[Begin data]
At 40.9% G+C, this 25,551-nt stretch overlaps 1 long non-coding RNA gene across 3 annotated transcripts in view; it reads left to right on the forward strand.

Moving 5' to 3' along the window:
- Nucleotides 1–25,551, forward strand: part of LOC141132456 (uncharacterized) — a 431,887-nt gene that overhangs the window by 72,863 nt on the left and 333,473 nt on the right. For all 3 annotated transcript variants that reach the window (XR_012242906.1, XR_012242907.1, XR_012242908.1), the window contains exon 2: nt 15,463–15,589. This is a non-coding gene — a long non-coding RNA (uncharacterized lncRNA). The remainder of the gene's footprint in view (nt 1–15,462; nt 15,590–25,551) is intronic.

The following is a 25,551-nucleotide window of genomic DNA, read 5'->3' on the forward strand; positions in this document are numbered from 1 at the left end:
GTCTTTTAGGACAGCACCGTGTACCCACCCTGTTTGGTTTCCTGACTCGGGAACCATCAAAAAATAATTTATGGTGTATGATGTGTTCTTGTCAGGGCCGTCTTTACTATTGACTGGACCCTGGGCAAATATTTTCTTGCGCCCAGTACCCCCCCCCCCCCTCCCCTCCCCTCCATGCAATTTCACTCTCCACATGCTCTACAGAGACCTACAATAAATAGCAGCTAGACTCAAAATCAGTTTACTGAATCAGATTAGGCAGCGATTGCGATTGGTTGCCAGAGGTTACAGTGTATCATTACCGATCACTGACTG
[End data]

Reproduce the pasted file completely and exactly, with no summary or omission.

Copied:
At 40.9% G+C, this 25,551-nt stretch overlaps 1 long non-coding RNA gene across 3 annotated transcripts in view; it reads left to right on the forward strand.

Moving 5' to 3' along the window:
- Nucleotides 1–25,551, forward strand: part of LOC141132456 (uncharacterized) — a 431,887-nt gene that overhangs the window by 72,863 nt on the left and 333,473 nt on the right. For all 3 annotated transcript variants that reach the window (XR_012242906.1, XR_012242907.1, XR_012242908.1), the window contains exon 2: nt 15,463–15,589. This is a non-coding gene — a long non-coding RNA (uncharacterized lncRNA). The remainder of the gene's footprint in view (nt 1–15,462; nt 15,590–25,551) is intronic.

The following is a 25,551-nucleotide window of genomic DNA, read 5'->3' on the forward strand; positions in this document are numbered from 1 at the left end:
GTCTTTTAGGACAGCACCGTGTACCCACCCTGTTTGGTTTCCTGACTCGGGAACCATCAAAAAATAATTTATGGTGTATGATGTGTTCTTGTCAGGGCCGTCTTTACTATTGACTGGACCCTGGGCAAATATTTTCTTGCGCCCAGTACCCCCCCCCCCCCTCCCCTCCCCTCCATGCAATTTCACTCTCCACATGCTCTACAGAGACCTACAATAAATAGCAGCTAGACTCAAAATCAGTTTACTGAATCAGATTAGGCAGCGATTGCGATTGGTTGCCAGAGGTTACAGTGTATCATTACCGATCACTGACTG